Solar Powered Pest Control Machine offers alternative to pesticides

Posted by Tiffany Wilson on October 18, 2016

The new organic pest control product is self-operating and self-cleaning, zapping harmful bugs without chemicals over an area of several acres.

MOULTRIE, Georgia--How do you organically kill bad bugs while preserving precious pollinators and other beneficial bugs?

3 Steps to Buying Rural Land with ConfidenceYou learn what makes them different, and then attack the bad bugs with a weapon much more likely to take them out than their friendly counterparts.

Richard Westphal designed a device that does just that, and he believes his Solar Powered Pest Control Machine could change the way farmers - especially those growing organic produce - do business.

“It’s perfect for organic farming. You assemble it, turn it on, and then you don’t have to do anything,” the inventor said.

The device, which Westphal demonstrated at the 2016 Sunbelt Ag Expo, uses smart science to attract unwanted pests such as mosquitoes, flies, moths, beetles, stink bugs and grasshoppers into a 3600-volt electrified grid that zaps them.

But the latest model, GFS-8, is much more complex than a traditional bug zapper.

Here’s how the solar-powered bug zapper works:

A solar panel charges the battery during the day.

The Solar Powered Pest Control Machine has a built-in 30-watt solar panel that soaks up the sun’s rays during the daytime. A day of sun exposure is enough to charge the 12-volt battery for two nights’ worth of bug zapping.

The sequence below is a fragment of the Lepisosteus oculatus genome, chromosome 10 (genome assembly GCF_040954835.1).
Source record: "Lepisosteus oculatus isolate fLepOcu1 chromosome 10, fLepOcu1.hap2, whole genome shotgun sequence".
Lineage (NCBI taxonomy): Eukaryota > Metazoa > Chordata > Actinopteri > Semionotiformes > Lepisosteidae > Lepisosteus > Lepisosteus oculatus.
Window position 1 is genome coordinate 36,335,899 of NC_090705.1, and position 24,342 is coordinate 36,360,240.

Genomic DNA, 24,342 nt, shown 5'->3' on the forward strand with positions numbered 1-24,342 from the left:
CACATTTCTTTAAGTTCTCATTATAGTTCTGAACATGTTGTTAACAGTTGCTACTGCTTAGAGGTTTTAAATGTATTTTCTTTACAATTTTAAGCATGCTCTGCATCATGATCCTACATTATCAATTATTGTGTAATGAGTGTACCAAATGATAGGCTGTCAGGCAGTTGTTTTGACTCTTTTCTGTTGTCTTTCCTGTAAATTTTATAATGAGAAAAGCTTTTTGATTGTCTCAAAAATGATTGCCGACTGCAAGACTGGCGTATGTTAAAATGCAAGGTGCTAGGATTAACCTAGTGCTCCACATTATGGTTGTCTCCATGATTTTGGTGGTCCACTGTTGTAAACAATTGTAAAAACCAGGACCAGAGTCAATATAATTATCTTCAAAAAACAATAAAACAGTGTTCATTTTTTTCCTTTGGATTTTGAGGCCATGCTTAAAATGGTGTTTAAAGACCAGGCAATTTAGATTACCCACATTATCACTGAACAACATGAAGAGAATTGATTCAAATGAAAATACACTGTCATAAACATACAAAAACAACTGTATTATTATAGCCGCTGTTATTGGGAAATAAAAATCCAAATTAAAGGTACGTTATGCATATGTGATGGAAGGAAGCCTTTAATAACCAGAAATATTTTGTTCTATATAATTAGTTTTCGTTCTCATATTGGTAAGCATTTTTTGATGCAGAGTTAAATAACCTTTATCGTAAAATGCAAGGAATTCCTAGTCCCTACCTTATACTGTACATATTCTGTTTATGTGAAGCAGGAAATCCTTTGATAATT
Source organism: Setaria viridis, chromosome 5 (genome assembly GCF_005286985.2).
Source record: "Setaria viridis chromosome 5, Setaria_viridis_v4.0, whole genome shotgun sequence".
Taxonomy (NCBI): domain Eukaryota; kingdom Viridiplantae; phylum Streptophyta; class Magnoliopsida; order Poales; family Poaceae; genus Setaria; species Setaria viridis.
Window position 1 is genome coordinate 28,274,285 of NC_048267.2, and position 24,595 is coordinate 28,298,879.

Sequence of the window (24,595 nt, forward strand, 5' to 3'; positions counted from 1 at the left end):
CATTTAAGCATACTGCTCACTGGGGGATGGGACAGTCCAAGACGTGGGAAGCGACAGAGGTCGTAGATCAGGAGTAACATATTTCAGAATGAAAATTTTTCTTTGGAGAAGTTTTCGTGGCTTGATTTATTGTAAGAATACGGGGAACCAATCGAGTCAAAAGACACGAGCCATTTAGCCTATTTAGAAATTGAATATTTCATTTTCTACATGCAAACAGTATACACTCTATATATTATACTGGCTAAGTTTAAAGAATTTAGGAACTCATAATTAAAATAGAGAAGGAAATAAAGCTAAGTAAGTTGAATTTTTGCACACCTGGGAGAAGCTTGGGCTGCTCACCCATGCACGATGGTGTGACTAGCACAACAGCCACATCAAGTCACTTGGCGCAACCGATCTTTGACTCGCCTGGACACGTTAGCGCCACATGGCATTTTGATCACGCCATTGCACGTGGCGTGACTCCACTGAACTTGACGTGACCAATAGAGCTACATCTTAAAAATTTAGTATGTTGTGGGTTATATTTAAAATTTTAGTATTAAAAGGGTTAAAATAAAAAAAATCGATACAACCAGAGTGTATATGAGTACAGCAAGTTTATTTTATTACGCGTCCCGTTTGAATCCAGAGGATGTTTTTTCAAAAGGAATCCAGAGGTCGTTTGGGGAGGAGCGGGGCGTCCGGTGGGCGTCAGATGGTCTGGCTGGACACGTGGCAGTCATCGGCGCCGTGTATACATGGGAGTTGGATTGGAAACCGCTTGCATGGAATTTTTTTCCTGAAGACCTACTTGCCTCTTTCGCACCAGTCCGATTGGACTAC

Uses sensors to turn on at night, when bad bugs are easier to single out from beneficials.

GFS-8 uses three sensors to understand when to turn itself on. The sensors measure light, temperature and precipitation. If the weather is too cold or rainy for bugs to be on the prowl, the device doesn’t come on. But when the weather is bug-friendly, it uses a light sensor to detect nightfall. Since most beneficial bugs are out in the daytime and many pests are nocturnal, it works through the night to attract and exterminate the bad bugs.

Beneficial bugs are not naturally drawn toward light. When you turn on a light in your home, you don’t see a bee or ladybug flying into it,” Westphal explained, but you do see mosquitoes and flies moving toward the light.

That makes the device especially attractive at a time when pollinators and other beneficial bugs are falling victim to pesticides. Read more about the plight of bees - and ways you can help - here.

Uses lights and colors that appeal to unwanted pests.

Equipped with a dual colored UV light bulb, the device is designed to attract harmful bugs, which have a phototaxis, or an attraction to light. Its bright yellow color also is attractive to bugs, appearing to be a beacon of food in the dark of night.

One GFS-8 can kill bugs within as much as a 4-acre radius of that one device.

Perched on a 9-foot pole - intentionally tall enough for bugs to see above the crops - the device can reach unwanted pests at a minimum of 2.5 acres and a max of 4 acres away. The distance varies based on the height of crops and whether any buildings or other farm equipment are in its way.

Self-cleans every night.

The self-sustaining machine cleans itself every night by rotating its wires against a brush-like device that knocks any remaining insects off the grid and into a collection container, leaving the owner one simple job: to empty the collection container a couple times a month.